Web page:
“There is no scientific evidence that you can develop a tolerance to oral antihistamine pills, such as Allegra, Zyrtec and Claritin,” Wierzbicki clears up. “If an antihistamine makes you drowsy, you may develop a tolerance to this side effect with repeated use. However, there are people who feel their antihistamine no longer works over time. This is often because their environment has changed or they have developed more allergic sensitivities.”

Myth #12: Dry climates and desert environments are best for people with allergies. 

Think you can outrun your allergies? Wierzbicki says “Not so fast!”

“Certain allergens exist in almost every environment,” she explains. “Dry climates often have less of the allergens that require more humidity to thrive, such as dust mites and molds. However, pollen seasons can be longer if there is never a freeze. For example, Phoenix is very dry, but with planting and irrigation, it has strong pollen seasons.”

Myth #13: Eating local honey treats seasonal allergies.

Wierzbicki says it’s a common assumption that since bees make honey and carry pollen, that pollen gets into the honey and can be used to treat seasonal allergy symptoms. But, for the most part, bees pollinate flowers that produce large pollen grains which do not normally stay airborne and cause allergic symptoms.

“So, even if local honey had enough pollen to desensitize a person, it may be the wrong type of pollen,” she says. “However, I typically tell patients it is okay to try. The worst that will happen is that it will not help their symptoms.”

Myth #14: Flowers are the cause of all allergy symptoms.

Building on the pollen talk from the previous myth, Wierzbicki says people often place the blame for their allergies on the wrong thing. She says flowers are typically pollinated by insects, which is why they are beautiful and have a pleasant smell—to better attract insects and increase their chances of pollination. But what causes allergies for many of us are plants that rely on wind for widespread pollination.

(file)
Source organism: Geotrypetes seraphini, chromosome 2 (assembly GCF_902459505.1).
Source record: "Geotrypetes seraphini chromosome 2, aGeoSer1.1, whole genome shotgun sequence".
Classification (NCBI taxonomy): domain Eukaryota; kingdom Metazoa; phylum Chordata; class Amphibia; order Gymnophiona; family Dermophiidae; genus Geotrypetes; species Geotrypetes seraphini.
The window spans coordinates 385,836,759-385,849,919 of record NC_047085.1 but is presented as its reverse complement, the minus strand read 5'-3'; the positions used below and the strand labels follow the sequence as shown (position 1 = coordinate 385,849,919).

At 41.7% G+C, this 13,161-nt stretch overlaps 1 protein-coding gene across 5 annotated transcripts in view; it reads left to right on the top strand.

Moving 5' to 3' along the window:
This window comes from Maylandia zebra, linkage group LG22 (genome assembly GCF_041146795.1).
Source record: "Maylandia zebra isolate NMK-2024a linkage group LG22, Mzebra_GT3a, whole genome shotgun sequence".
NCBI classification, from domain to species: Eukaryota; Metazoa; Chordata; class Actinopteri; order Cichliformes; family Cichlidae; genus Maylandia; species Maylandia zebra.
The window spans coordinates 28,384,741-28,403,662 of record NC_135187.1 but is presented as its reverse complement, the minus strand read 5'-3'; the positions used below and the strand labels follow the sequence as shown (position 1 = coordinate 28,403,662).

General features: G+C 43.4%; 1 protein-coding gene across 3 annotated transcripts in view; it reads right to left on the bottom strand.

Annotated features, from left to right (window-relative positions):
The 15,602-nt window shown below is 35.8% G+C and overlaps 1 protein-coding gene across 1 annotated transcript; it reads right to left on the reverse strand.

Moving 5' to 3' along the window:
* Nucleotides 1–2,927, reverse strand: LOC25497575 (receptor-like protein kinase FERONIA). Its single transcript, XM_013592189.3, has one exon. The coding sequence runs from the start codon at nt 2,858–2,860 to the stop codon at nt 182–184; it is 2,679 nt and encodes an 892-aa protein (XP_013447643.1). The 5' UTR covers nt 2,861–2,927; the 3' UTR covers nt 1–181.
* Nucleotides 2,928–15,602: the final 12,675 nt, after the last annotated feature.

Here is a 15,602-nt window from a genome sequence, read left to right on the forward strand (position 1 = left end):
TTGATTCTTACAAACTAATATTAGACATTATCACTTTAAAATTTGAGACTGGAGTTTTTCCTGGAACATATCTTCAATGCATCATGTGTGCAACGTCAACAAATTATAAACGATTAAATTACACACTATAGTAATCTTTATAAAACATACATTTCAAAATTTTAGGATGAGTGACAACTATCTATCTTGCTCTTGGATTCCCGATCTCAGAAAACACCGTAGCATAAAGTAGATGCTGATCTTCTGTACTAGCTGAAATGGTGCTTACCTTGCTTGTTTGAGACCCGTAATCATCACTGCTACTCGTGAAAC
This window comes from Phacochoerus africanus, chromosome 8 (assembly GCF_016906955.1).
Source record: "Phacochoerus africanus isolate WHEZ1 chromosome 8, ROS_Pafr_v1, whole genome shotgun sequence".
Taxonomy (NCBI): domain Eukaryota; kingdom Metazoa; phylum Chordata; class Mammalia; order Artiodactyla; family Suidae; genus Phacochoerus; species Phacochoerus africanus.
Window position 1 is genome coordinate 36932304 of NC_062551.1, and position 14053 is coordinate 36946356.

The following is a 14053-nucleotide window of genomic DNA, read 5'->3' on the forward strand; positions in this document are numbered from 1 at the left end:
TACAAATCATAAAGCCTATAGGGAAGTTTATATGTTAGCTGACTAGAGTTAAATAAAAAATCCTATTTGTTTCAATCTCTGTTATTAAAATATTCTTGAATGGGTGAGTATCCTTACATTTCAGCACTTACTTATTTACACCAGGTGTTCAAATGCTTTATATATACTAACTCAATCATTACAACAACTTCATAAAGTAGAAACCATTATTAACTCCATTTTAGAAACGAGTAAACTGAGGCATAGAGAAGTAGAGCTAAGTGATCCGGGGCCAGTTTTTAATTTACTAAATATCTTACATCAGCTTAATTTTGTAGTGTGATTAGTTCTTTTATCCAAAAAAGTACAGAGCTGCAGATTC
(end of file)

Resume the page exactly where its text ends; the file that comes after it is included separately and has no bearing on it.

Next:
“Wind-pollinated plants, whose pollen becomes airborne in high enough concentrations to be easily breathed in by patients, typically cause seasonal allergy symptoms,” she explains. “Therefore, it is the trees, weeds and grasses that cause your sneezing and itchy eyes. Although if you get too close to a flower, you might sneeze.”

Myth #15: Pets that shed less or have short hair will not cause allergies.

“It is not the pet’s hair that triggers allergies, but the dander (shed skin), saliva and urine of an animal,” Wierzbicki says. “All furred pets have dander, so any pet can potentially cause symptoms for patients with an animal allergy.”


That’s a lot of myths! We hope we helped clear the air for you on many you may have heard of and opened your eyes to some you may not have heard before. Whether you suffer from nasal allergies year-round or just during a particular season, Wierzbicki says allergies shouldn’t be dismissed as minor, and getting treatment can help increase your quality of life.

“Allergy symptoms can be significant and change people’s lives and behavior. Patients often tell me how allergy treatment has improved their life,” she says. “Parents who were miserable while watching their kids play soccer outdoors in the spring, can now comfortably stay for an entire tournament. Or people who could not visit their neighbor’s house due to a pet, now can stay over for dinner without symptoms.”

Need help finding an ENT or allergist this allergy season? Texas Health’s Find-a-Physician tool makes it easy to find a physician that suits your needs, so you can spend more time enjoying the season and less time sneezing!